First Horizon National Corp.'s (FHN) first-quarter loss narrowed as its loan-loss provisions continued to decline, this time by nearly two-thirds.
Other lenders, such as banking giant J.P. Morgan Chase & Co. (JPM) and Bank of America Corp. (BAC), also reported smaller loan-loss provisions this week in a sign the sector may have turned a corner.
The Tennessee-based regional bank has shifted its focus to its regional banking and capital markets segments while exiting or winding down some of its mortgage-banking businesses. First Horizon in February said it will close its institutional equity-research business after a September deal to sell the unit fell through.
The parent of First Tennessee Bank reported a loss of $12.7 million, or 12 cents a share, compared with a prior-year loss of $67.8 million, or 32 cents. The latest period included $11.1 million in restructuring charges, while the prior year included $4.7 million. Revenue decreased 28% to $428.7 million as net-interest income fell 8%.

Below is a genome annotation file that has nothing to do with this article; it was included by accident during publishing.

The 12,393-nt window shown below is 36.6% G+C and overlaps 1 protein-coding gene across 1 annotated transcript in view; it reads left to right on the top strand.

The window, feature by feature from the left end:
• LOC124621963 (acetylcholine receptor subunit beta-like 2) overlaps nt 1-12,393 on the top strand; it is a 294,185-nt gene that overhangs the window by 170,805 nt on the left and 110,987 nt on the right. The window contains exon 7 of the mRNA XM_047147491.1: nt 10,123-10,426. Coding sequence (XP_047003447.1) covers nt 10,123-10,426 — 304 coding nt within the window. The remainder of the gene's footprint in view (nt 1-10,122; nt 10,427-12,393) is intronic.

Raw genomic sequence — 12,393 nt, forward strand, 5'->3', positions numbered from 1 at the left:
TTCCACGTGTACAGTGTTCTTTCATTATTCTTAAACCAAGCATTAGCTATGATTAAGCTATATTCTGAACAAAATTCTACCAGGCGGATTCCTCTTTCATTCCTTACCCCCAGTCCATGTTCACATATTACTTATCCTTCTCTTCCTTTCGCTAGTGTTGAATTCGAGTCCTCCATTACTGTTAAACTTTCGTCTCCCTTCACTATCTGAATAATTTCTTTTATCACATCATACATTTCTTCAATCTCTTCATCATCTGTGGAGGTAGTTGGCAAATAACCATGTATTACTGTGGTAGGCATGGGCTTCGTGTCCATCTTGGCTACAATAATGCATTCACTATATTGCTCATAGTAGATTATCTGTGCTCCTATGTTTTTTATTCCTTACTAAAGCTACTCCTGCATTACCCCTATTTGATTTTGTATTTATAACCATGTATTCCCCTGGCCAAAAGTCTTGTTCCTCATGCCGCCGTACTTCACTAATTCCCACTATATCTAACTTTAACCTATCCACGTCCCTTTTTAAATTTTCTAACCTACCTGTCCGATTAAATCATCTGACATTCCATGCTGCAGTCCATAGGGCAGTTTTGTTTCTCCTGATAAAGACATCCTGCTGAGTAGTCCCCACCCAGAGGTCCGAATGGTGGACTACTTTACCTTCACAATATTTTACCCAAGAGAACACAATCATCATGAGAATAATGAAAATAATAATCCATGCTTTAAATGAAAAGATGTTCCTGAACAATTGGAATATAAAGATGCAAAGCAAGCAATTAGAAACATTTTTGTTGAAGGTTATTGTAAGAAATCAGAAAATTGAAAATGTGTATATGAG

Analysts polled by Thomson Reuters most recently forecast a loss of 16 cents on revenue of $437 million.
First Horizon lowered its credit-loss provisions by 65% to $105 million from a year earlier and 22% from the prior quarter.
Net charge-offs, or loans lenders don't think are collectible, rose to 4.13% of average loans from 3.97% a year earlier and 4% in the prior quarter. Nonperforming assets, those near default, declined to 5.63% from 5.98% a year earlier as the lender continued to wind down its construction-loan portfolio, but were up from 5.56% in the prior quarter.
Its regional banking business, which focuses on services including traditional lending and mortgage origination, swung to a loss as lower outstanding loan balances and a cyclical decrease in insufficient funds fees lead to revenue declines. Provisions for loan losses, personnel costs and foreclosure losses also rose. The segment turned to the black in the prior quarter after posting losses for the rest of 2009.
Shares closed Thursday at $15.32 and were inactive premarket. The stock is up 16% this year, more than the broader market.
Chief Executive Bryan Jordan said, "The economic recovery won't be a straight line." He also said the company is making strategic hires as it works to increase its market share.
-By Tess Stynes, Dow Jones Newswires; 212-416-2481; Tess.Stynes@dowjones.com